National TV Viewer Advocate Urges FCC to Prevent Broadcasters from Holding Popular TV Events for Ransom

Washington, D.C. – The American Television Alliance (ATVA) urged the FCC to protect consumers from broadcast industry abuses and TV blackouts in an Ex Parte filing made public today. As the menace of broadcaster blackouts grows worse and TV viewers across the country suffer, ATVA representatives met with FCC staff as the Commission prepares to update rules defining what constitutes a breach of “good faith” in retransmission consent negotiations.

“The retransmission consent system is broken and the FCC must take action to protect consumers from broadcaster blackouts and broadcaster abuses,” said ATVA spokesman Trent Duffy. “Broadcaster blackouts are wreaking havoc for consumers across the country and TV fans are paying more and more for ‘free’ channels. The FCC must update its rules to prevent consumers from being exploited by the broadcast industry’s outrageous brass-knuckle tactics.”

Retransmission fees grew 8,600% between 2005 and 2012 and are the fastest rising component of pay TV consumers’ bills. An update to the outdated rules is critical, because they are insufficient to protect consumers from higher fees and blackouts.

“Earlier this week the NAB warned the FCC to expect more blackouts that harm consumers. Let’s be clear, when a blackout occurs, there is only one party responsible for depriving consumers of their signal – the broadcaster,” said Duffy. “The Commission should take the broadcasters at their word – if the FCC fails to reign in broadcaster abuses, the TV blackout crisis will grow worse.”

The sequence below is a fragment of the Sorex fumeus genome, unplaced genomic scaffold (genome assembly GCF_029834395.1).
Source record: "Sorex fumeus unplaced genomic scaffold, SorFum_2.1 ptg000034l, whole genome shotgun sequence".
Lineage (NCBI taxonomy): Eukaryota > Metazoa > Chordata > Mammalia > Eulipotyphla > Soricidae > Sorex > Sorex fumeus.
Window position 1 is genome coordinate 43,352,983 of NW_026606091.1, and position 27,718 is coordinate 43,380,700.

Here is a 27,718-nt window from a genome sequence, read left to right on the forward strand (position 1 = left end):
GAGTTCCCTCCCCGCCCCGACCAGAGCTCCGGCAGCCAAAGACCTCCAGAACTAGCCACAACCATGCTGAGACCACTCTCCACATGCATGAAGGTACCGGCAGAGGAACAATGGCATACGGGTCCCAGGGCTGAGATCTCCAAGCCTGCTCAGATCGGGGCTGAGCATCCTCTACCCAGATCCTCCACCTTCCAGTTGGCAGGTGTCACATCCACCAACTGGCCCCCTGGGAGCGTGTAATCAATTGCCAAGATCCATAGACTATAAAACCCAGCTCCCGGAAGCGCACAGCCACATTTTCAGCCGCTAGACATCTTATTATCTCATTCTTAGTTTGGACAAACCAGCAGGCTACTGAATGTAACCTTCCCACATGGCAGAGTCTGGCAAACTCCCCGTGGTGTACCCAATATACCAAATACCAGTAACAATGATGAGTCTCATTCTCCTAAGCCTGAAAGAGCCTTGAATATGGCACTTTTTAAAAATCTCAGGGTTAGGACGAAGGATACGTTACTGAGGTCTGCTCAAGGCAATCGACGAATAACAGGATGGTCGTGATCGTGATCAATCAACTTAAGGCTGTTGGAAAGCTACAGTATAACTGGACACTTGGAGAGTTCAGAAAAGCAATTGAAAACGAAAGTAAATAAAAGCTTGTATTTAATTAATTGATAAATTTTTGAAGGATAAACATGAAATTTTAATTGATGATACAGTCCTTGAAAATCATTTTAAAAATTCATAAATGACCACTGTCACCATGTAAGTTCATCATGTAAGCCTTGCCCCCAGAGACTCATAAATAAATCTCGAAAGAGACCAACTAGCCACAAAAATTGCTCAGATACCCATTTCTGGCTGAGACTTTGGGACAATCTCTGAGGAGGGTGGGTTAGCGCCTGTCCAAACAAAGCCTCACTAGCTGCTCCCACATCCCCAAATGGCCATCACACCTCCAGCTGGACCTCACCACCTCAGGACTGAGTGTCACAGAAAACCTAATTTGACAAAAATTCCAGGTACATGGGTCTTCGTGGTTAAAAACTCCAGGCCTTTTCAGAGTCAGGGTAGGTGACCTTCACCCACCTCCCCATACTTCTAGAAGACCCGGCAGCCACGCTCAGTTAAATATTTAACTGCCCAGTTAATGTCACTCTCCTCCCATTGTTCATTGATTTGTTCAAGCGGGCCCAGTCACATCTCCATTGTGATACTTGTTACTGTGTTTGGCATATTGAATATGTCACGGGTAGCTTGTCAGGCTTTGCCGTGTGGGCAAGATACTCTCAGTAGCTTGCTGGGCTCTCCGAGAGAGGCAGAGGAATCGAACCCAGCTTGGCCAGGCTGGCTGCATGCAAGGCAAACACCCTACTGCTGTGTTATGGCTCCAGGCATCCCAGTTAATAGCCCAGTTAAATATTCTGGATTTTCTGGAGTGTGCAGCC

At the FCC meeting, ATVA detailed seven outrageous examples of how broadcaster exploit consumers. The worst of these abuses include:

  • Blacking Out Marquee Events: Broadcasters routinely threaten to black out a station in the run up to a popular sporting or entertainment event.
  • Online Blocking: Broadcasters block access to their publicly available online content following a negotiation impasse, which impacts not only the pay TV subscribers but all Internet access subscribers served by that provider – even if they have a different video provider.
  • Forced Bundling: Broadcasters frequently demand that pay TV providers agree to carry additional channels as a condition of obtaining retransmission consent for the broadcaster’s primary signal. This forces unwanted channels onto the system and raises programming costs for consumers.
  • Out-of-Market Signal Blocking: Broadcasters that pull their signals take advantage of outdated FCC rules that allow them to prevent pay TV companies from providing duplicate network programming for consumers during a blackout.

“Broadcasters wait until a popular TV event is on the horizon and then gives fans an ultimatum, pay higher fees or get blacked out,” said Duffy. “Just this week, a broadcaster pulled the plug on tens of thousands of kids in Norfolk, Portsmouth, Newport News, Terre Haute and Topeka on the eve of the Major League Baseball All Star Game. It’s not fair and it’s not pretty, but sadly, it is legal because holding popular shows for ransom isn’t currently a breach of ‘good faith’. It’s time for the FCC to act to protect consumers so TV fans can see their favorite shows instead of a black screen.”

The Facts on Retransmission Consent and TV Blackouts

Since 2010, millions of Americans have seen black screens instead of their favorite channels due to at least 455 broadcaster blackouts.   The menace of TV blackouts continues to grow:

  • 67 blackouts in 2015
  • 107 blackouts in 2014
  • 127 blackouts in 2013
  • 91 blackouts in 2012
  • 51 blackouts in 2011
  • 12 blackouts in 2010

When blackouts finally end, consumers get their programming back, but at a higher cost:

  • Retransmission consent fees have grown 8,600% between 2005 and 2012.
  • SNL Kagan projects retrans revenue of $6.3 billion in 2015$7.2 billion in 2016, and $10.3 billion by 2021.
  • SNL Kagan projects that over time 50% of affiliates’ retrans payments will go to the networks rather than pay for local programming.

The American Television Alliance (ATVA) brings together an unprecedented coalition of consumer groups, cable, satellite, telephone companies, and independent programmers to raise awareness about the risk viewers face as broadcasters increasingly threaten service disruptions that would deny viewers access to the programs they and their families enjoy.